Dear brothers and sisters, greetings to you, as we celebrate the Sunday of All Saints who have shone forth in the Lands of Rus’: not the modern state, but the ‘four Russias’ – the spiritual patrimony of St Vladimir: Russia, Ukraine, Belarus and Carpatho-Russia. Beyond these God-preserved lands, we also celebrate the saints of the Russian Orthodox diaspora.Continue reading →
Dear brothers and sisters – 18 June / 1st July is the feast of St Calogero, to whom some of you were introduced around this time last year, when we celebrated his feast with a moleben/supplication: an occasion for which the children arrived having baked bread ex votos and made feast-day cards.
For one afternoon, we celebrated a saint of Sicily who had ‘intoduced himself’ to Norman and Georgina and their family many years before, and whose festa – during their family holidays – is a treasured memory.
Our parishioners often observe that we do not choose the saints, but that the saints choose us. It certainly was the case with St Calogero.
The feast set off a chain of events, with introductions from Efraim and Olympia in Sicily, Olympia translating texts for the feast and Efraim painting and donating an icon of St Calogero to the parish.
Today, on the feast of the Venerable Calogero, we especially send our greetings to Efraim and Olympia, and to the Orthodox faithful in Sicily – once part of the Byzantine Empire and a meeting-place of East and West – which makes Sicily particularly interesting to us, when our own parish is such a meeting place in Cardiff.
Efraim e Olympia – Buona festa di San Calogero! Che Dio vi benedica!
I will simply publish a few paragraphs abot St Calogero from last year’s post, but I would like to stress that we should particulary value St Calogero not only for his evangelical zeal, but for being a confessor who resisted falsehood and compromise, standing steadfast in his Faith and resisting falsehood – what we should be doing as the world bares its teeth to the Church and the faithful.
Blessed is God in His saints… so, let us follow them and imitate them in holiness, courage and fearlessness.
Calogero would not have been his actual name, as καλόγερος / kalogeros is a generic Greek word for a monk or hermit. This need not worry us, for he will hear us when we call upon him with the name by which he has remembered for over a thousand years, working miracles and interceding for those who call upon this name.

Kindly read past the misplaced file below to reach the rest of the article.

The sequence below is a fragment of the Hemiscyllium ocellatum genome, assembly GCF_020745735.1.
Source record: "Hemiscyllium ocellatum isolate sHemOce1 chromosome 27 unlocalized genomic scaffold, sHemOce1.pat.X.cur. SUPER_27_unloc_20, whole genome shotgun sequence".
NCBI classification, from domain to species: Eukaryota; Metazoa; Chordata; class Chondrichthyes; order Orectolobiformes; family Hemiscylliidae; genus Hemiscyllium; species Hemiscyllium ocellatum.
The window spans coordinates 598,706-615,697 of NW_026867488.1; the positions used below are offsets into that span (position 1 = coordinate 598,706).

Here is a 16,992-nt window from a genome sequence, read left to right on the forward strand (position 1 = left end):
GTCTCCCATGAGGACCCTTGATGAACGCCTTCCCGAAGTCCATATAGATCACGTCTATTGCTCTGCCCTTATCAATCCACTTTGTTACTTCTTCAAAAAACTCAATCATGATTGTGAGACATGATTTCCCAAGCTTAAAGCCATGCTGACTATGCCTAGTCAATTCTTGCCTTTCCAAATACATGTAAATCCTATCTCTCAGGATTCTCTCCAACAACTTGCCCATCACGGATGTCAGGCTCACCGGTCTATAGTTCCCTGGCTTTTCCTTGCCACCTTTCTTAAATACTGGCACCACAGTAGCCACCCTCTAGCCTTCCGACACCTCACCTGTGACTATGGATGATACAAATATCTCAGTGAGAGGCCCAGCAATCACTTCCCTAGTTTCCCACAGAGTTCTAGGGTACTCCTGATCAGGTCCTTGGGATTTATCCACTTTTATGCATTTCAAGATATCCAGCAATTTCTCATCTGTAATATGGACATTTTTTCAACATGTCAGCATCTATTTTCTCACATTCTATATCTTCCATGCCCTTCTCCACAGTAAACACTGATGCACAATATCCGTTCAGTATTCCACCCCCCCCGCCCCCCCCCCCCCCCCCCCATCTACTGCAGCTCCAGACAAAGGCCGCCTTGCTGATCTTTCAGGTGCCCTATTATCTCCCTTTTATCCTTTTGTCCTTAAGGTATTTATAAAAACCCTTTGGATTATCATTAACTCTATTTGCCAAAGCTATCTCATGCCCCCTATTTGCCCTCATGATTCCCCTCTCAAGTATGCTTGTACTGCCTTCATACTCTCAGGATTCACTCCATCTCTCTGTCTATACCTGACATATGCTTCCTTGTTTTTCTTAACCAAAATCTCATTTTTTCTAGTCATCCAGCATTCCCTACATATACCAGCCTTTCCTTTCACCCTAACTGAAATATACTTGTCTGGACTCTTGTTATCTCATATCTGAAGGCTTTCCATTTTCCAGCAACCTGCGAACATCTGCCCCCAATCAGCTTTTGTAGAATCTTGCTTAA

There are divergent accounts of whom St Calogero was, but they all agree that he was an outsider, who came to Sicily to seek refuge, preaching the Gospel and defending Orthodox doctrine before retiring to lead an eremtical life.
According to one account, he was an opponent of Arianism, who fled from North Africa to Sicily in the latter half of the fifth century to escape persecution, though there were also Arian heretics in Sicily. After missionary labours in the area of Fragalata, near Messina, he retreated to a cave on Monte Kronio to live a strict and ascetical eremtical life.
Another account has him fleeing to Sicily from the monophysite persecution of the Orthodox in Thrace. Wandering around the island preaching and celebrating the Holy Mysteries, he found shelter in ancient tombs and volcanic caves, with his last abode being the cave on Monte Kronio where he died during the night between 17th and 18th June, 561. He was 95 years of age. The cave in which St Calogero had lived was subsequently made into a small church, and cells for monks were dug into the rock, in the same way that the first hermitage developed in Kiev.
Despite their differences, both accounts agree that he was a refugee from persecution, a pillar of Orthodoxy surrounded by heresy, who did not simply teach a vague Faith, but the Truth of Orthodox Christology and the teachings of the Church.
“O Holy Father Calogero, taking the yoke of Christ upon thy shoulders, thou didst come into the cave, having no fear of the assaults the enemy launched with beatings and vain noises, O holy one; but thou didst refute them with thy prayers, O mighty soul, pride of the ascetics; therefore, constantly beseech Christ to have mercy upon us.”
This coming weekend, we will celebrate the Sunday of All of the Saints who have shone forth in the Lands of Russia with Small Compline and confessions at 16:30 on Saturday afternoon, and the Hours and Liturgy on Sunday morning at 11:00.Continue reading →
Continuing discussion on prayer, drawing on materials from the talk I gave to the Orthodox youth at last weekend’s festival for the altar-feast of the Romanian parish, I should like to share some thoughts on preparing to pray, and as we celebrate the feast of St Theophan the Recluse, we may profit from his guidance on prayer.Continue reading →
As we begin the Apostles’ Fast, I thought I would post some thoughts on prayer that I shared at the Romanian youth meeting which I and some of our young parishioners attended on Saturday evening.
For that occasion, I decided to talk about prayer, knowing that we often have a rather two-dimensional understanding of what prayer actually is. We think of prayer as something that we do, or say, but the whole challenge of Orthodox Christian living is to make our whole life into prayer… so prayer is something that we become.Continue reading →